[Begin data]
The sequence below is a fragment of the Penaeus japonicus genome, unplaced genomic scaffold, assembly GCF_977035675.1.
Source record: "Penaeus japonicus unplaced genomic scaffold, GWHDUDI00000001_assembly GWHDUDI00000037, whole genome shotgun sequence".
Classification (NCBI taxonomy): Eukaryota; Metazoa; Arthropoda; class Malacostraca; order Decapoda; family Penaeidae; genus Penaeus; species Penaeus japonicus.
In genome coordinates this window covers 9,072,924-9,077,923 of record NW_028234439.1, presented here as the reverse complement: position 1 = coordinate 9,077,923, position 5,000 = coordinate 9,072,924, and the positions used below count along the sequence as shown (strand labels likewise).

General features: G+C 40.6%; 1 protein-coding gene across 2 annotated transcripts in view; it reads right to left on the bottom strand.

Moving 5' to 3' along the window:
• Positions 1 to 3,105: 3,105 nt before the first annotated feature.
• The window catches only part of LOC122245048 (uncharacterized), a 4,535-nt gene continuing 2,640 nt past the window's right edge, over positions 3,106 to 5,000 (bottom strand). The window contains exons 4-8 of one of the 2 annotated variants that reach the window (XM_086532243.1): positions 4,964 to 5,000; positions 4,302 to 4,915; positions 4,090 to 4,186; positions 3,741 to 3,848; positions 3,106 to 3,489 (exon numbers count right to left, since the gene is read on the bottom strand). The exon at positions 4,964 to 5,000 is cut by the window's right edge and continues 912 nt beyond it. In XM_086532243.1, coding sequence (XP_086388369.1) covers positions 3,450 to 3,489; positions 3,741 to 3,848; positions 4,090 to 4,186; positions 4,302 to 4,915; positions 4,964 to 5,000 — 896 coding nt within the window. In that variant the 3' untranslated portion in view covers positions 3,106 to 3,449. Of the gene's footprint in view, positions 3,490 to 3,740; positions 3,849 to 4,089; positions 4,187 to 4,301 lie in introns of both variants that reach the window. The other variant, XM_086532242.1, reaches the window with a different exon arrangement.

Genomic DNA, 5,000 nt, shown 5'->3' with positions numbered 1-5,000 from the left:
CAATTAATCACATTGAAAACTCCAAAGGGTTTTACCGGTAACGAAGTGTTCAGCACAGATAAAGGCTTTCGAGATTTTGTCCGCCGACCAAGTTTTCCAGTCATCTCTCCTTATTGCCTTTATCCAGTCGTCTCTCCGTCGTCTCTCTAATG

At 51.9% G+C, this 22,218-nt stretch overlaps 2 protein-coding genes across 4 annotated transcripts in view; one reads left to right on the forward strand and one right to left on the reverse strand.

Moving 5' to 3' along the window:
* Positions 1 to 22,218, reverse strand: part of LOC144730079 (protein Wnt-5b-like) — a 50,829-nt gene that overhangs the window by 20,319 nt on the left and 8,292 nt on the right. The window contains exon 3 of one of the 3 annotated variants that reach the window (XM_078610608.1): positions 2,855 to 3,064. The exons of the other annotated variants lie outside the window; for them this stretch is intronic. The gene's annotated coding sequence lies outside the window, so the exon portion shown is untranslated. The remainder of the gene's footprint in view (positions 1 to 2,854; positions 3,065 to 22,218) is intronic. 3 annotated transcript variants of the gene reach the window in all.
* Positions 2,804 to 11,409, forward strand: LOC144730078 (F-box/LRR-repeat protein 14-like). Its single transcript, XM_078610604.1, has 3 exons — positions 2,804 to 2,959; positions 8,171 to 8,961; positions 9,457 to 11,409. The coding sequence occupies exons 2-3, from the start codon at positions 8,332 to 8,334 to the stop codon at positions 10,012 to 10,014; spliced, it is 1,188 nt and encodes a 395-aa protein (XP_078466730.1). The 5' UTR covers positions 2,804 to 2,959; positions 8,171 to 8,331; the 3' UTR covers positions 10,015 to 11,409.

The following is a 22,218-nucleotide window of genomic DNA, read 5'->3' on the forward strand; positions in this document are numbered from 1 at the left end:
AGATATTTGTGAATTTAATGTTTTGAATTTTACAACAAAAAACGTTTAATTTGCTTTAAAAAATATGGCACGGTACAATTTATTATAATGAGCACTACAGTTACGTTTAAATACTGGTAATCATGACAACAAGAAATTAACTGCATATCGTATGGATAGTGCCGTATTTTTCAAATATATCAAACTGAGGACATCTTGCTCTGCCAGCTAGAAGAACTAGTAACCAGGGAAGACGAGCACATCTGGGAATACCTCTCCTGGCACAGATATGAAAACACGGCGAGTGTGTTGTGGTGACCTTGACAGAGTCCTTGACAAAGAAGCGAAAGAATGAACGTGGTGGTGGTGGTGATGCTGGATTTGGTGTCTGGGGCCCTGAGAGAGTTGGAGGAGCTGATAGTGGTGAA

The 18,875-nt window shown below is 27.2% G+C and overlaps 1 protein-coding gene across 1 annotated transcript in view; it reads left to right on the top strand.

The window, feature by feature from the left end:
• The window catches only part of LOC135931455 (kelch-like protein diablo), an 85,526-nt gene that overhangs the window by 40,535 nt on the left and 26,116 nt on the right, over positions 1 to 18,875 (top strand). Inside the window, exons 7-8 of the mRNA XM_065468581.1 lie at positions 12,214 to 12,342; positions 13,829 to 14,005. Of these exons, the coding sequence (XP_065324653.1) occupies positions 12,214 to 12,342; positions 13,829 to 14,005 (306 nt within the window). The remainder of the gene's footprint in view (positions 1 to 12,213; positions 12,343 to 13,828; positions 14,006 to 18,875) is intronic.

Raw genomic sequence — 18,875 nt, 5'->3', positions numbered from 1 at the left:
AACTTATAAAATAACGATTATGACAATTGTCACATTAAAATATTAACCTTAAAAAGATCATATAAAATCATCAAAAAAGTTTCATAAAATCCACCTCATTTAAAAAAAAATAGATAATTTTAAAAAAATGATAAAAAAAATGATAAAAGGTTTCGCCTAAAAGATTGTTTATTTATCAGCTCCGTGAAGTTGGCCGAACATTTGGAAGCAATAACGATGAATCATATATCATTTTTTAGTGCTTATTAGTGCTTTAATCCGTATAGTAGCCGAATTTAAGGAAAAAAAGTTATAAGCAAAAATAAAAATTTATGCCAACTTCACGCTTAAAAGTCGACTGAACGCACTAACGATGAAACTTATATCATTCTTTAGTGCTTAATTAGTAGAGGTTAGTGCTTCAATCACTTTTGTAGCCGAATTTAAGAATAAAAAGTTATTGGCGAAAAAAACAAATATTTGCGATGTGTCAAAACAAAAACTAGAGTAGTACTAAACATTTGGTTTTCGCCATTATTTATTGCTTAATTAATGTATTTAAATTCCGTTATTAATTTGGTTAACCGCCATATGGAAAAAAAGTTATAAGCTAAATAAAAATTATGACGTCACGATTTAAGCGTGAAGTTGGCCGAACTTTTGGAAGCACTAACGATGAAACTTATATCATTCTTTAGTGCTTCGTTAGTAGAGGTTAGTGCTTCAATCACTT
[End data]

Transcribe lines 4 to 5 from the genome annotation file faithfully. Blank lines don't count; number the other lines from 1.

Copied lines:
In genome coordinates this window covers 9,072,924-9,077,923 of record NW_028234439.1, presented here as the reverse complement: position 1 = coordinate 9,077,923, position 5,000 = coordinate 9,072,924, and the positions used below count along the sequence as shown (strand labels likewise).

General features: G+C 40.6%; 1 protein-coding gene across 2 annotated transcripts in view; it reads right to left on the bottom strand.